Saturday, 30 May 2009
It's been a busy but ultimately productive week, and now Saturday's arrived with genuinely fantastic weather, a garden that doesn't need a profound overhaul, and a stack of books competing for my attention.
First on the list is Pete Brown's eagerly anticipated "Hops and Glory" - it's not supposed to be out until June 5th, but according to Pete's blog, it's shipping from Amazon now, and my fabulous local bookseller, the Beckenham Bookshop got my copy in today. Far too soon to tell, but I suspect this will accompany me into the garden this afternoon.
Also arriving today was Gordon Spice's autobiography - a brief excerpt from it in Motor Sport a couple of months ago was entertaining, and while I don't expect it to be highbrow, I'm hopeful it'll be another contribution to worthy books about motor racing rather than the mass produced and badly edited pap that sports writing in general and motor racing in particular seems to attract.
All that makes the current library book, Ivo Stourton's "The Night Climbers", a speculative borrow but one that seems to have some promise very sadly fall down the list a little. It's a paperback, so has the benefit of portability, but given next week is travel free it might be put onto the longer finger.
Capping off a Saturday of literary excitement was an email from LibraryThing telling me I'd got an early reviewer copy of Giles Foden's "Turbulence", so will be looking for that in the mail soon.
As I said at the start, sometimes it's almost as though there's too much of a good thing!
Thursday, 28 May 2009
The flat countryside of northern France and Belgium is eerie when viewed with a historical eye. Today the train from London to Brussels hurtles through an emotive landscape, punctuated by periodic glimpses of pill boxes and cemeteries, grim reminders of 20th century European history. A short train ride south from Brussels brings you to the town of Mons, capital of Hainault, and site of the British Army's first engagement of the First World War. With "Riding the Retreat" Richard Holmes, perhaps best known for his magnificent “War Walks” series, incomprehensibly unavailable on DVD, combines a readable history of the opening part of the Great War with a personal and likeable travelogue recreating the headlong retreat on horseback.
When one thinks of the 1914-18 war one cannot help conjure up a picture of cloying mud, trenches, and endless static fighting for gains measured more in yards than miles. This masks the period in August 1914 when the long 19th century ended, when there was truly a war of movement and cavalry was not quite yet the tragic anachronism it would become in a matter of months. It is this war of movement that has largely preserved the Mons area and the countryside over which the British retreated, and this means that to this day the visitor can still see the landscape much as it would have been nearly 100 years ago. Holmes skillfully applies the story of the soldiers of 1914 to what is visible today, and as such brings it to life in a moving, emotional way. Having been privileged to live in Mons in 2007 I found this especially easy to relate to. Then my apartment, not far from the Berlin Gate to NATO's present day Supreme Headquarters, was just beside the point, in the little village of Casteau, where the first meeting took place, and every Friday I would drive to Soignies, in whose narrow streets the breakneck cavalry running battle ended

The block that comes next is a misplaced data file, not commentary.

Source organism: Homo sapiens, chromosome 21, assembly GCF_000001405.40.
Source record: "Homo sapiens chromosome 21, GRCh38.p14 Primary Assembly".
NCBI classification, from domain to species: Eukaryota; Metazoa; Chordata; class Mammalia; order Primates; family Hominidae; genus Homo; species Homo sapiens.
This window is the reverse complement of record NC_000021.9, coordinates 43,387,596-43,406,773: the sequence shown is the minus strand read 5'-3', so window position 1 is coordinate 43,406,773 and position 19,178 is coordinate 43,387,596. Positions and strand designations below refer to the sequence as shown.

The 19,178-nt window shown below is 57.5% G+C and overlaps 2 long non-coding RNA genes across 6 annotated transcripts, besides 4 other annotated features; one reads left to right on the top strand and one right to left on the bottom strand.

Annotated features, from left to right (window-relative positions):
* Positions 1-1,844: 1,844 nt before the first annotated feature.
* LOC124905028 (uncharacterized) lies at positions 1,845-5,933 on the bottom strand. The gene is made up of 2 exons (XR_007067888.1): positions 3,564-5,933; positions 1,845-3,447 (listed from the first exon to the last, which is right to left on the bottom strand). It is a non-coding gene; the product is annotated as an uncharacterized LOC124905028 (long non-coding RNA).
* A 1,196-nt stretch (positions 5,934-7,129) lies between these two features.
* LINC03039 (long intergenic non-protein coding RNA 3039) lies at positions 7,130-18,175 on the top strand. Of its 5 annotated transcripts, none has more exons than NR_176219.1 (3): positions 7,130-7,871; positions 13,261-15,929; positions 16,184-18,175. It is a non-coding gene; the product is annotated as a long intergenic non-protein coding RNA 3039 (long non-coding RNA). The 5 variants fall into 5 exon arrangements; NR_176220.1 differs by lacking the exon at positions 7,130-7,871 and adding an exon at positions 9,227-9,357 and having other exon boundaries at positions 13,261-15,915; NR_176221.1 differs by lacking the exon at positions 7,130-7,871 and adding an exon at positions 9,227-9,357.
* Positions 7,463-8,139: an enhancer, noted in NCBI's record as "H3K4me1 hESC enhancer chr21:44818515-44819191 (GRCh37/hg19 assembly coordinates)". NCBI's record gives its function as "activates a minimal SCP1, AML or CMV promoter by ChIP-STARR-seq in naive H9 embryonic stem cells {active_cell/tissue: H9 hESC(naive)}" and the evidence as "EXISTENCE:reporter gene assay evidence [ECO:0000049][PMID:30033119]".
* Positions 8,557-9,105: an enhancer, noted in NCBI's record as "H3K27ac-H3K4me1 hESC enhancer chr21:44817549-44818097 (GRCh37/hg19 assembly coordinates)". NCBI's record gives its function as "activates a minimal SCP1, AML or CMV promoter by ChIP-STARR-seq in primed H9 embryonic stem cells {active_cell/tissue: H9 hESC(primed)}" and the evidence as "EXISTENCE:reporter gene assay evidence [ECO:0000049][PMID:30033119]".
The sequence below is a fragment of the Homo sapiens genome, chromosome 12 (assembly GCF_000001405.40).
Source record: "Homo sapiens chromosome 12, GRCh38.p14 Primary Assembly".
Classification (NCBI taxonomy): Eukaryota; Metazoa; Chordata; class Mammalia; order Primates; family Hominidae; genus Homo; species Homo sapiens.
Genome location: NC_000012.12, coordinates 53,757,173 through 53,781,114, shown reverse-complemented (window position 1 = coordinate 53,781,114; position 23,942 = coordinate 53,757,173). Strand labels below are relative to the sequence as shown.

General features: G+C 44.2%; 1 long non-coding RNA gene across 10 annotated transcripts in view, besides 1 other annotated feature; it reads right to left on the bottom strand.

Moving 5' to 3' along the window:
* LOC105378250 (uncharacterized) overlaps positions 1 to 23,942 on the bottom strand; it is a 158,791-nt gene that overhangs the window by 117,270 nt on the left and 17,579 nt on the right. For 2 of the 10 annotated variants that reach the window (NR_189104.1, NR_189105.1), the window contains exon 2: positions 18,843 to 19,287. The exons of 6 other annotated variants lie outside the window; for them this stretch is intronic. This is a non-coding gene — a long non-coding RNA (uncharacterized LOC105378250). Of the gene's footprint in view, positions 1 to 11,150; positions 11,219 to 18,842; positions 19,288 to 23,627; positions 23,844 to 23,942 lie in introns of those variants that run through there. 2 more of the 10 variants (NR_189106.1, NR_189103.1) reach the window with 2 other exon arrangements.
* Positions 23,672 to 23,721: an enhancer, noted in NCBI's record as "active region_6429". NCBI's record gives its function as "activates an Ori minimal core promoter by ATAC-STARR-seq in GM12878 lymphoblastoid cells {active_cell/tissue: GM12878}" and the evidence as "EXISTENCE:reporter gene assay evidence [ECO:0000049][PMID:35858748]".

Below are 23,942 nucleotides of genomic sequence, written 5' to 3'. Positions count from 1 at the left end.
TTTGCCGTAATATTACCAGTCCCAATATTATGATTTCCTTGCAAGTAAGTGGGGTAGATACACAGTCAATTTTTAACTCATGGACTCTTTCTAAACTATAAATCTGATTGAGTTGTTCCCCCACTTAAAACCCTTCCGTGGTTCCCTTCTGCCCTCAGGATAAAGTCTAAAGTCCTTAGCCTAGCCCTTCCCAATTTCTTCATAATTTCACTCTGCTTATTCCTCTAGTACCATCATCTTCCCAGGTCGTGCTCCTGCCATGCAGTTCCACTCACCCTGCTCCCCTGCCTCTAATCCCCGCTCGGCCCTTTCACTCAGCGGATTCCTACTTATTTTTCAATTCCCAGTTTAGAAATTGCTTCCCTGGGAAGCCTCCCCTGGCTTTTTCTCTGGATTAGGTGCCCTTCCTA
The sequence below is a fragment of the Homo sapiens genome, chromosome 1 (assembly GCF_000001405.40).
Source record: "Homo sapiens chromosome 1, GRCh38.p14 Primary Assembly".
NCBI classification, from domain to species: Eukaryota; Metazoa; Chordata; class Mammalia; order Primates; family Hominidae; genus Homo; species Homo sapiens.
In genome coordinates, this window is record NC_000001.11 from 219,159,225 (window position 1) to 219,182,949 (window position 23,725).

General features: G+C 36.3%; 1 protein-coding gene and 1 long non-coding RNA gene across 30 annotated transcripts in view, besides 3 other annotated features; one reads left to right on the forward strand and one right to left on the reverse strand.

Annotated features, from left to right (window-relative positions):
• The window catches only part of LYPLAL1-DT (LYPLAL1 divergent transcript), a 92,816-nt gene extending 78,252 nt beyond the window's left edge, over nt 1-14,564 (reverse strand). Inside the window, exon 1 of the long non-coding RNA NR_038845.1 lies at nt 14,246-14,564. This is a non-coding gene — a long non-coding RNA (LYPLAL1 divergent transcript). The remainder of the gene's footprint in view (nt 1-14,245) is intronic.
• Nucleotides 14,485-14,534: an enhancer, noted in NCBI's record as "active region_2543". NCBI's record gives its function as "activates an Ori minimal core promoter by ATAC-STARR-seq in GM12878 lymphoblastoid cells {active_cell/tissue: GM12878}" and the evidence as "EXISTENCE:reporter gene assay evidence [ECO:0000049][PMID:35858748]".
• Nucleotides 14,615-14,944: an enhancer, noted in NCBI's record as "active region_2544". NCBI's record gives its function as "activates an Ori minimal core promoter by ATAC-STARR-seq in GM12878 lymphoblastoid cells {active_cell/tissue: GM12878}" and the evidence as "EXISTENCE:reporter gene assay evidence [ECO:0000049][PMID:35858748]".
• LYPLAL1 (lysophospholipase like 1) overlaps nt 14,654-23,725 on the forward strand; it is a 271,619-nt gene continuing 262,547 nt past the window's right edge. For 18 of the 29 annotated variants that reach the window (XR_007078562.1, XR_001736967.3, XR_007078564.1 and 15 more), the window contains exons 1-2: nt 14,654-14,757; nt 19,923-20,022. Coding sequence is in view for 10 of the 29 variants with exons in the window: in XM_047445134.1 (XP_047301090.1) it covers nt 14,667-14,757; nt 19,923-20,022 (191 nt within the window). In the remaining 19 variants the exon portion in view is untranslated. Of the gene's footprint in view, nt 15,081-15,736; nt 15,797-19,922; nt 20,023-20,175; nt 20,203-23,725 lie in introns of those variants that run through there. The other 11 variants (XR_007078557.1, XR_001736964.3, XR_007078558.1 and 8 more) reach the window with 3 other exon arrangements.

Holmes makes the point that August 1914 was one of only two periods when the war could have been comprehensively lost militarily, and this is spectacularly illustrated in “Riding the Retreat”, where the headlong pace of the retreat, is shown by pointing out how units dispersed in Belgium, only managed to reform in western cities such as Le Mans. The point too, that the British were not forced due east, but in a much more southerly direction after Mons is driven home, which highlights the gaping hole the Germans blew in the allied lines, and what made the prospect of success for the Schlieffen Plan much more than a nebulous idea. The speed of the German advance, the disorganised chaos into which the allies were thrown, and the perpetual motion of the retreating British Expeditionary Force describe a very different war from that which we associate with the 1914-18 period.
Affecting and compelling as the history is, this book's real strength is in the travelogue of Holmes and his companions, human and equine, as they make their way through Belgium and France. This aspect of the book is a very human story, with engaging and entertaining characters. Holmes describes the sort of interesting misadventures, lovely people, and fantastic meals that make this a journey one wants to have been part of, and one which it is a pleasure to read about. As such this book, really about a monumental human tragedy, as few of those fighting in August 1914 survived unscathed to November 1918, is one that makes you smile, which is in itself a sort of tribute to the sacrifice made by soldiers and civilians on both sides.
Wednesday, 20 May 2009
Aberdeen crime writer Stuart MacBride is often dismissed as an imitation of Ian Rankin, similar, not without his good points, but inherently not a patch on the original much, in fact, in the way his native city struggles in comparison with Rankin's Edinburgh. In both cases this is a little unfair, just as Aberdeen is a different city to Edinburgh, with different strengths and weaknesses, MacBride's general feel differs quite profoundly from Rankin's.